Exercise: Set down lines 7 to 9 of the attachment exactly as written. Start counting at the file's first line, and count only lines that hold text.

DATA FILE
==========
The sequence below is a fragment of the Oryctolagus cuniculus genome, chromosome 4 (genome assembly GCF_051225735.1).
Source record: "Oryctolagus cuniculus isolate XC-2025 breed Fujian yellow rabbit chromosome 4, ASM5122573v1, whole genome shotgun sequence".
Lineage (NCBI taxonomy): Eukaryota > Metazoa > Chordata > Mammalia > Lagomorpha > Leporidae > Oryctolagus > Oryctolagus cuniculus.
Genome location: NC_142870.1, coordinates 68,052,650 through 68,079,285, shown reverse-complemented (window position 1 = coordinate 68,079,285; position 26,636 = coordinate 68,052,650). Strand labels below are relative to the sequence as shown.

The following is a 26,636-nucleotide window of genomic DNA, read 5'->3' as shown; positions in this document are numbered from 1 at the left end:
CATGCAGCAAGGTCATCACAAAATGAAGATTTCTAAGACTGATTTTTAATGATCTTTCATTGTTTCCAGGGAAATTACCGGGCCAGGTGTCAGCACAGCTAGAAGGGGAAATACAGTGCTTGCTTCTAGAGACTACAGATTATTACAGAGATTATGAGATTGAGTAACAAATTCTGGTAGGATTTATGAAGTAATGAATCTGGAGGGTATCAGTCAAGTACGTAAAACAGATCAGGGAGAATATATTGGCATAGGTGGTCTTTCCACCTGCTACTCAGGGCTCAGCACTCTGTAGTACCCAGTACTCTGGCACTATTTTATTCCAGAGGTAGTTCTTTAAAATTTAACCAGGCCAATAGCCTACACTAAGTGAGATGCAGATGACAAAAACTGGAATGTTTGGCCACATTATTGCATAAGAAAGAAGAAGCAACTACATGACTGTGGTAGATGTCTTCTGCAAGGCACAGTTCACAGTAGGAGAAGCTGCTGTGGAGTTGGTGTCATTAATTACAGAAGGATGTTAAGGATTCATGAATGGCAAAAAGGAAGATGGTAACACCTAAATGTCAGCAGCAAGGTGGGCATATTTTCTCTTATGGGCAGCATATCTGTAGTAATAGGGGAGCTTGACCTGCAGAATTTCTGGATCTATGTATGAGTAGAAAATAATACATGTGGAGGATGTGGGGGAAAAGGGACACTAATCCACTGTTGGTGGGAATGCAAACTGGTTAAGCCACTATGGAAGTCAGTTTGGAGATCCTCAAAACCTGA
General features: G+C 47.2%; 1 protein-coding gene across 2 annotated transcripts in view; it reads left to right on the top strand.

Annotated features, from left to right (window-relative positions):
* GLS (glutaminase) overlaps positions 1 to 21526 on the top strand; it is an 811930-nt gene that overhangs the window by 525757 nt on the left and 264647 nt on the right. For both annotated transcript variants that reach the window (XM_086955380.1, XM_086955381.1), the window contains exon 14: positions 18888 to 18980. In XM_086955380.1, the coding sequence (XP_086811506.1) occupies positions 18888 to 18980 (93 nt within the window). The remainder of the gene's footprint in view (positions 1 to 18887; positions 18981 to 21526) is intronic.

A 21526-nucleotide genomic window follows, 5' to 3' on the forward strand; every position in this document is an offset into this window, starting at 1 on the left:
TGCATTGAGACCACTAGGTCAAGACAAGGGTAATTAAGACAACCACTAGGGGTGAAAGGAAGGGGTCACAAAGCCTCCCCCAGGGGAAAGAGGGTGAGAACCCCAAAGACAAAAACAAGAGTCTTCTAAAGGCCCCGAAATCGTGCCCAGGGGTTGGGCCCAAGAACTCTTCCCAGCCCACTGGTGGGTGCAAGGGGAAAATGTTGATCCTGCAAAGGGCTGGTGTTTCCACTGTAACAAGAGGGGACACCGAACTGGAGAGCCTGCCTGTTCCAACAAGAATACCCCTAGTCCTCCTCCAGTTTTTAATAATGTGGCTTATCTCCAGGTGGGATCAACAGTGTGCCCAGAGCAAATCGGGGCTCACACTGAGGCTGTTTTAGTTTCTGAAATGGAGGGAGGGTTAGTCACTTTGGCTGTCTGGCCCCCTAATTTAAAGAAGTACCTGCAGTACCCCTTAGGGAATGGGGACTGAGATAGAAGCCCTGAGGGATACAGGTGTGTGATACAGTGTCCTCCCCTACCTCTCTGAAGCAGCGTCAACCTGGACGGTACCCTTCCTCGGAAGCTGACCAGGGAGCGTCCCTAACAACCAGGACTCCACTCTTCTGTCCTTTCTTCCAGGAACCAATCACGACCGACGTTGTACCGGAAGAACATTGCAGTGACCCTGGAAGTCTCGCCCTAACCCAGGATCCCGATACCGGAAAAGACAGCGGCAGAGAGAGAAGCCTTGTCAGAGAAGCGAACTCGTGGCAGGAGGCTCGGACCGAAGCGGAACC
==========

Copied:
General features: G+C 47.2%; 1 protein-coding gene across 2 annotated transcripts in view; it reads left to right on the top strand.

Annotated features, from left to right (window-relative positions):
* GLS (glutaminase) overlaps positions 1 to 21526 on the top strand; it is an 811930-nt gene that overhangs the window by 525757 nt on the left and 264647 nt on the right. For both annotated transcript variants that reach the window (XM_086955380.1, XM_086955381.1), the window contains exon 14: positions 18888 to 18980. In XM_086955380.1, the coding sequence (XP_086811506.1) occupies positions 18888 to 18980 (93 nt within the window). The remainder of the gene's footprint in view (positions 1 to 18887; positions 18981 to 21526) is intronic.